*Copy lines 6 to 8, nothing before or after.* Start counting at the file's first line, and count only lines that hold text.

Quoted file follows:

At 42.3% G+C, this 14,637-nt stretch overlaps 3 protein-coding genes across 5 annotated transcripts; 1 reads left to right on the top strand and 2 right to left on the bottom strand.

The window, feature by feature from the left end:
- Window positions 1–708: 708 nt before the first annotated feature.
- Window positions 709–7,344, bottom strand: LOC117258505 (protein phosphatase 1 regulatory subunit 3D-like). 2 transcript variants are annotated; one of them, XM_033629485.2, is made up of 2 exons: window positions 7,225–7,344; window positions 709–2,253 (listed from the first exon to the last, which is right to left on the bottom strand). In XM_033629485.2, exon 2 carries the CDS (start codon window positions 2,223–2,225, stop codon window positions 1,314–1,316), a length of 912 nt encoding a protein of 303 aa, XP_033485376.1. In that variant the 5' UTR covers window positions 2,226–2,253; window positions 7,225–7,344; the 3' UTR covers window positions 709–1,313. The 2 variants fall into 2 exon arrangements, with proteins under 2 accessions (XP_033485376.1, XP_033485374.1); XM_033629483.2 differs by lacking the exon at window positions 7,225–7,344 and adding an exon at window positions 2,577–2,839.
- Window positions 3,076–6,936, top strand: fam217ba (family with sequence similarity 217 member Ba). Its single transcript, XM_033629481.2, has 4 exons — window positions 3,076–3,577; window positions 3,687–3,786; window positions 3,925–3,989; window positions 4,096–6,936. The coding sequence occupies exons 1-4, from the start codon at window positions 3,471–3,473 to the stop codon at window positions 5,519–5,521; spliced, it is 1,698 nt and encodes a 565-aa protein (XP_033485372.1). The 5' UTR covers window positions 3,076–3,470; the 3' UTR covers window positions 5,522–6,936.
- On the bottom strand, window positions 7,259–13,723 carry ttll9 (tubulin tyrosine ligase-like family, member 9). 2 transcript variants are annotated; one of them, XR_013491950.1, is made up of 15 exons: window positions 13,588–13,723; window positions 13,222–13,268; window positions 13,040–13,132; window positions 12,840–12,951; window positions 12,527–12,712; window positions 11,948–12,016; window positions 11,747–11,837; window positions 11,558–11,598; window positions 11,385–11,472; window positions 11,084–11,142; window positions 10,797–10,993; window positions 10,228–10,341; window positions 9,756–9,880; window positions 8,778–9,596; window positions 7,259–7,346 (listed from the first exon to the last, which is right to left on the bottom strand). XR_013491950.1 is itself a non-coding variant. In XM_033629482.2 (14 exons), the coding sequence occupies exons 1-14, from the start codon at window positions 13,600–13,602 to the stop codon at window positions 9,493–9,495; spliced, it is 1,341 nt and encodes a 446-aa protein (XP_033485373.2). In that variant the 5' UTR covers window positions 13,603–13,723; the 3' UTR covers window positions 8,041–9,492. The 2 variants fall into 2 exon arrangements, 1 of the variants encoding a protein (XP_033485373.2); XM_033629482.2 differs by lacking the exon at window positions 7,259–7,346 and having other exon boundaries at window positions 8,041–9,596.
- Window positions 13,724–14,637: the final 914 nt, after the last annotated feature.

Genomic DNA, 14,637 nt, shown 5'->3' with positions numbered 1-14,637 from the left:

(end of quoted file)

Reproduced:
- On the bottom strand, window positions 7,259–13,723 carry ttll9 (tubulin tyrosine ligase-like family, member 9). 2 transcript variants are annotated; one of them, XR_013491950.1, is made up of 15 exons: window positions 13,588–13,723; window positions 13,222–13,268; window positions 13,040–13,132; window positions 12,840–12,951; window positions 12,527–12,712; window positions 11,948–12,016; window positions 11,747–11,837; window positions 11,558–11,598; window positions 11,385–11,472; window positions 11,084–11,142; window positions 10,797–10,993; window positions 10,228–10,341; window positions 9,756–9,880; window positions 8,778–9,596; window positions 7,259–7,346 (listed from the first exon to the last, which is right to left on the bottom strand). XR_013491950.1 is itself a non-coding variant. In XM_033629482.2 (14 exons), the coding sequence occupies exons 1-14, from the start codon at window positions 13,600–13,602 to the stop codon at window positions 9,493–9,495; spliced, it is 1,341 nt and encodes a 446-aa protein (XP_033485373.2). In that variant the 5' UTR covers window positions 13,603–13,723; the 3' UTR covers window positions 8,041–9,492. The 2 variants fall into 2 exon arrangements, 1 of the variants encoding a protein (XP_033485373.2); XM_033629482.2 differs by lacking the exon at window positions 7,259–7,346 and having other exon boundaries at window positions 8,041–9,596.
- Window positions 13,724–14,637: the final 914 nt, after the last annotated feature.

Genomic DNA, 14,637 nt, shown 5'->3' with positions numbered 1-14,637 from the left: